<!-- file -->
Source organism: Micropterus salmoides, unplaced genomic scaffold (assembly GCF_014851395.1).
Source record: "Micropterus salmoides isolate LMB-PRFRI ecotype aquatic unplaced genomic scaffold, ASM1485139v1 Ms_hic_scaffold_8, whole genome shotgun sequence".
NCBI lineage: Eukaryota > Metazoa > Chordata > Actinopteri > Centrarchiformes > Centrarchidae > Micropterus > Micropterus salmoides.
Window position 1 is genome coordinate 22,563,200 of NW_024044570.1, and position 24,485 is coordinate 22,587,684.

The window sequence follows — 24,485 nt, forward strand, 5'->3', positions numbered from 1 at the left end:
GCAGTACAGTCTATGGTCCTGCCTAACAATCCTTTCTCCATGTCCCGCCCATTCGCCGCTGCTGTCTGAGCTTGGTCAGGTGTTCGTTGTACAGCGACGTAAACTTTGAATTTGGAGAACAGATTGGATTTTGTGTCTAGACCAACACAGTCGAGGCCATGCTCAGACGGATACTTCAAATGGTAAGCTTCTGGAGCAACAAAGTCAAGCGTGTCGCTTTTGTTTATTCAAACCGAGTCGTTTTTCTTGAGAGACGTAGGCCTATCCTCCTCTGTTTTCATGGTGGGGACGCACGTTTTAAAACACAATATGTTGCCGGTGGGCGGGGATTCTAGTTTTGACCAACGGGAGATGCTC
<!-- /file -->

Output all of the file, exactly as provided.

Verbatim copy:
Source organism: Micropterus salmoides, unplaced genomic scaffold (assembly GCF_014851395.1).
Source record: "Micropterus salmoides isolate LMB-PRFRI ecotype aquatic unplaced genomic scaffold, ASM1485139v1 Ms_hic_scaffold_8, whole genome shotgun sequence".
NCBI lineage: Eukaryota > Metazoa > Chordata > Actinopteri > Centrarchiformes > Centrarchidae > Micropterus > Micropterus salmoides.
Window position 1 is genome coordinate 22,563,200 of NW_024044570.1, and position 24,485 is coordinate 22,587,684.

The window sequence follows — 24,485 nt, forward strand, 5'->3', positions numbered from 1 at the left end:
GCAGTACAGTCTATGGTCCTGCCTAACAATCCTTTCTCCATGTCCCGCCCATTCGCCGCTGCTGTCTGAGCTTGGTCAGGTGTTCGTTGTACAGCGACGTAAACTTTGAATTTGGAGAACAGATTGGATTTTGTGTCTAGACCAACACAGTCGAGGCCATGCTCAGACGGATACTTCAAATGGTAAGCTTCTGGAGCAACAAAGTCAAGCGTGTCGCTTTTGTTTATTCAAACCGAGTCGTTTTTCTTGAGAGACGTAGGCCTATCCTCCTCTGTTTTCATGGTGGGGACGCACGTTTTAAAACACAATATGTTGCCGGTGGGCGGGGATTCTAGTTTTGACCAACGGGAGATGCTC